Twenty-eight years ago---ye gods, has it been almost three decades?---I had just started a tour of duty as the executive officer for a large training command in St. Paul, Minneapolis.  I was single then, with no prospects for changing that status in the foreseeable future, and my nearest family was a thousand miles away.  So I figured I’d be spending Thanksgiving dining on frozen pizza and looking for something on television that wasn’t a football game or a parade.


Instead, my boss, the commanding officer of the station and a wise and perceptive leader, invited me to spend the holiday with him and his family.  And I, being a wise and perceptive second-in-command, accepted.


As we sat down to Thanksgiving dinner, the C.O. informed me that it was his family’s tradition to go around the table having each person present stating the thing for which he was most thankful that year.  Usually I’m better prepared, but I had never heard of such a thing, so by the time it came around to me, I could only mumble something generic, without any personal meaning.  I wasn’t much into retrospection, then.  I just took life as it came.


It’s funny how the passage of time puts things in perspective.  We tend to lead our lives one day at a time, grappling with the things that demand our attention here and now.  It’s when we get to the autumn of our existence that we look back and see the trails we’ve forged.  That’s where I am now, and it’s easy to see the things for which I am thankful.



I'M THANKFUL . . . for a professional life of two careers that were not only interesting and, most certainly, exciting, but which contributed to both the welfare of our nation and to the lives of individual persons, as well.  There was occasional danger to go along with the excitement.  I’ve been thrust into brawls, gunfights, shipboard fires, plane crashes on deck.  I’ve experienced up close and personal at least three deliberate efforts to kill me.  And through all of that, I’ve never gotten anything worse than a scratch.  You better believe I’m thankful for that.


I'M THANKFUL . . . for the financial security that such a life brought me.  I knew I’d never get rich working in the public sector, but the benefits, which seemed so intangible forty years ago, have come to fruition.  I’ll never be in the Forbes 400, but the Good Mrs. Benson and I are able to live out the rest of our lives in comfort and ease.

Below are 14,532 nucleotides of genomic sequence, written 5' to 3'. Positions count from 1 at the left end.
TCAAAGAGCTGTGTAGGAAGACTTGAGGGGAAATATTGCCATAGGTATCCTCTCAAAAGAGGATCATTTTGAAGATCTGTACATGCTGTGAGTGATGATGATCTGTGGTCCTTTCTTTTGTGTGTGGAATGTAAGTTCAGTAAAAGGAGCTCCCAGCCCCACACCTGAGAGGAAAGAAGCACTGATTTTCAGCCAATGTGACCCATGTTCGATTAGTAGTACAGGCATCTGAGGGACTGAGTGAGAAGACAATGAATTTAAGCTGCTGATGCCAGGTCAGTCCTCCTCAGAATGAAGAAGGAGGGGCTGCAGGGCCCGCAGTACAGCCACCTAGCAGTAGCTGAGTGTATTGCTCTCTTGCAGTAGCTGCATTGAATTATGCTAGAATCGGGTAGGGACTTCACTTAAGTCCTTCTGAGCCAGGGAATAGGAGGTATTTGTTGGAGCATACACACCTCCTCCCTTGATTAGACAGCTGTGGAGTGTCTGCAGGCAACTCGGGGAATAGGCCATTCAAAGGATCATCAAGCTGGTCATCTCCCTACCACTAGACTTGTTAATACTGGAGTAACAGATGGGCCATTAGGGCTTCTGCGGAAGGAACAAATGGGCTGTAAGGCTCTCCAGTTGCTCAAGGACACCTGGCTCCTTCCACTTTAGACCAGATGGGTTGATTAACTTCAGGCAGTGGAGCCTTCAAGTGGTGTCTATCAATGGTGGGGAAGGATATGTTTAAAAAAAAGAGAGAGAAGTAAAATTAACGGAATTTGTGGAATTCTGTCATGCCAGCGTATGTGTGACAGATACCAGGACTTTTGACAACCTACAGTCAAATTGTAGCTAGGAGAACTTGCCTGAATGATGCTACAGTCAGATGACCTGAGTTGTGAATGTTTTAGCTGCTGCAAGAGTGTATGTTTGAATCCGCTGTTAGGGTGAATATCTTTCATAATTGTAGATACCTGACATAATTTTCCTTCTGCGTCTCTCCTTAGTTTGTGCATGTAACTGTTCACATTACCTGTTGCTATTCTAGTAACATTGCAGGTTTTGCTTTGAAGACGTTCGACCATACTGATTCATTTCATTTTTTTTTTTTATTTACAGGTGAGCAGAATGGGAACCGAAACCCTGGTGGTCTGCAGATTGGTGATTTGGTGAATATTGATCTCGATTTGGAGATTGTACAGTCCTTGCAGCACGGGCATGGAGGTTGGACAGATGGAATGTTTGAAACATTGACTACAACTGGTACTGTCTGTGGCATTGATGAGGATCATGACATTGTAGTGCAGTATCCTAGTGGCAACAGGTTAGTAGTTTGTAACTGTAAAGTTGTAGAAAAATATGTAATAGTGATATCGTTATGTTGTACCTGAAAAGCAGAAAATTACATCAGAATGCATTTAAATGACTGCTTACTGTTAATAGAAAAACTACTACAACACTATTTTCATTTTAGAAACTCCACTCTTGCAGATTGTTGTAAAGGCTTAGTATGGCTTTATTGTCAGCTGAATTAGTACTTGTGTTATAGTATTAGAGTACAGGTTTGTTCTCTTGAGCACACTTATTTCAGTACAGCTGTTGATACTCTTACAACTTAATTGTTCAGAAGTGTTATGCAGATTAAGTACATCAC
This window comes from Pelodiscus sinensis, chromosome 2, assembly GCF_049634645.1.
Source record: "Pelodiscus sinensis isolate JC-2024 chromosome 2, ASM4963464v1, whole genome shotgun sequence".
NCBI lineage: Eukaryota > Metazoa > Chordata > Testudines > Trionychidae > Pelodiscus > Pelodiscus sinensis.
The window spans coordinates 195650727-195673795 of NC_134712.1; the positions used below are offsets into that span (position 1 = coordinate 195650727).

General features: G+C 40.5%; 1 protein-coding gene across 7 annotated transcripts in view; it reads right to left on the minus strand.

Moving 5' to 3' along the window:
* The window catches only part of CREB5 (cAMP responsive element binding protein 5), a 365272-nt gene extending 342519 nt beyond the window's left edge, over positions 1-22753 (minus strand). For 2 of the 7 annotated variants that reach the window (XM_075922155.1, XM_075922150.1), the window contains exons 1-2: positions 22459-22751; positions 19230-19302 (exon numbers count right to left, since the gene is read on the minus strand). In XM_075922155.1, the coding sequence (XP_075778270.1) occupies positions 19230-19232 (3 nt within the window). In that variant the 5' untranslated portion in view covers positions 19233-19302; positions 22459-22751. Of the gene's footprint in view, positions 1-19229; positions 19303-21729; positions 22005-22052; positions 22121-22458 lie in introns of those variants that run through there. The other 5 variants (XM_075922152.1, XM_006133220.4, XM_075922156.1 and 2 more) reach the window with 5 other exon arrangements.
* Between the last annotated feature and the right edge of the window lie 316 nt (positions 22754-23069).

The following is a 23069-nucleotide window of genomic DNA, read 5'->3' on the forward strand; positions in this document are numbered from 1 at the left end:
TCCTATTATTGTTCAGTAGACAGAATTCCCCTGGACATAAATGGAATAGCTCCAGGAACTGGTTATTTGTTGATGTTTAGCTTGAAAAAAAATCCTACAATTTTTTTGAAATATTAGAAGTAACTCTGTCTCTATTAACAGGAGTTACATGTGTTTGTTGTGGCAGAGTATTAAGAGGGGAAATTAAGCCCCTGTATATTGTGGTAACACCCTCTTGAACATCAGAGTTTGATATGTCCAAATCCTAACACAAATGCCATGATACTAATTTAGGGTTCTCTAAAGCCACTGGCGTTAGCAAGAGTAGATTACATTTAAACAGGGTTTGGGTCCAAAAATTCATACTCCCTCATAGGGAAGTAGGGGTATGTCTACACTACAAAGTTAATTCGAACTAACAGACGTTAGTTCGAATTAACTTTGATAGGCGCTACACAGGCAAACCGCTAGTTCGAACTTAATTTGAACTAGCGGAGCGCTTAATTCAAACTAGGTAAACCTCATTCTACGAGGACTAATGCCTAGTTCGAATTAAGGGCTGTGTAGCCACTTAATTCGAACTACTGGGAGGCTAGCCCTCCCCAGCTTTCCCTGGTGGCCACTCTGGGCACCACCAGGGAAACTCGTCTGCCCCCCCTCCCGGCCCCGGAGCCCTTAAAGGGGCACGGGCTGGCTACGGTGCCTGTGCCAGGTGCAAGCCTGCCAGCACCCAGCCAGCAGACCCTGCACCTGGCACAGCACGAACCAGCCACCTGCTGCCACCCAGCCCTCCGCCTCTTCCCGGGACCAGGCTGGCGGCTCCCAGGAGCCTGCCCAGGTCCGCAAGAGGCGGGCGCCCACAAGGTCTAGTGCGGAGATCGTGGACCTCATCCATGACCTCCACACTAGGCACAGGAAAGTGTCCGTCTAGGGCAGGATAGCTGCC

I'M THANKFUL . . . to be in excellent health, with no complaints other than a pair of arthritic knees and a bald spot on the back of my head.  (It’s a toss-up which one bothers me more.)  I’ve never seen the inside of a hospital, except to visit someone who was a patient.


A pretty good list, but none of those, not even my health, is the thing for which I am most thankful.


I'M THANKFUL . . . that, twenty-five years ago, I met the love of my life, and twenty-four years ago, I married her.  I was not a man designed for love, and certainly not for marriage.  But, somehow, I found the most remarkable woman, who not only tolerated my flaws, which were considerable, but saw my finer qualities, which means they must be in there somewhere.  There isn’t enough time in life to show her how much she means to me.


But even that is not the thing for which I am most thankful.




I had to wait five years to write this.


Many of you will remember that, in my Christmas 2012 Deck Log entry, I told you that the Good Mrs. Benson had been diagnosed with cancer.  Until you, or your loved one, has been handed that sentence, you have no idea how horrifying it is.  Mainly because, even with early detection, the finest of doctors, cutting-edge medical technology, and the most dedicated care---all of which Cheryl had---there are no guarantees.  During the GMB’s chemo-therapy sessions, I would talk with the family members of other patients and learn that this was their second---third---fourth battle with cancers that only seemed to go away, but then returned, bitterly, mockingly.


Even when the treatment is effective, there are side-effects caused by chemo and the radiation.  The ones everybody knows about, such as hair loss and nausea; and the ones you never hear about until it happens to you, such as how the chemo distorts your taste buds so that everything you put in your mouth tastes like it was dipped in motor oil, then rinsed off with ammonia.


The side-effects endure for months, sometimes never going away completely.  It’s the holidays so I won’t dwell on it.  I’ll simply say it’s Hell.


But sometimes it’s worth going through Hell.


A little over two months ago, Cheryl saw her oncologist for the last time.  Since the end of her treatments, it’s been five years of constant examinations, blood tests, and PET-scans---and the result? 

No trace of cancer has been found anywhere in her body!  Five years is a significant medical benchmark.  That far-off noise you might have heard one evening back in September was my whoop of joy.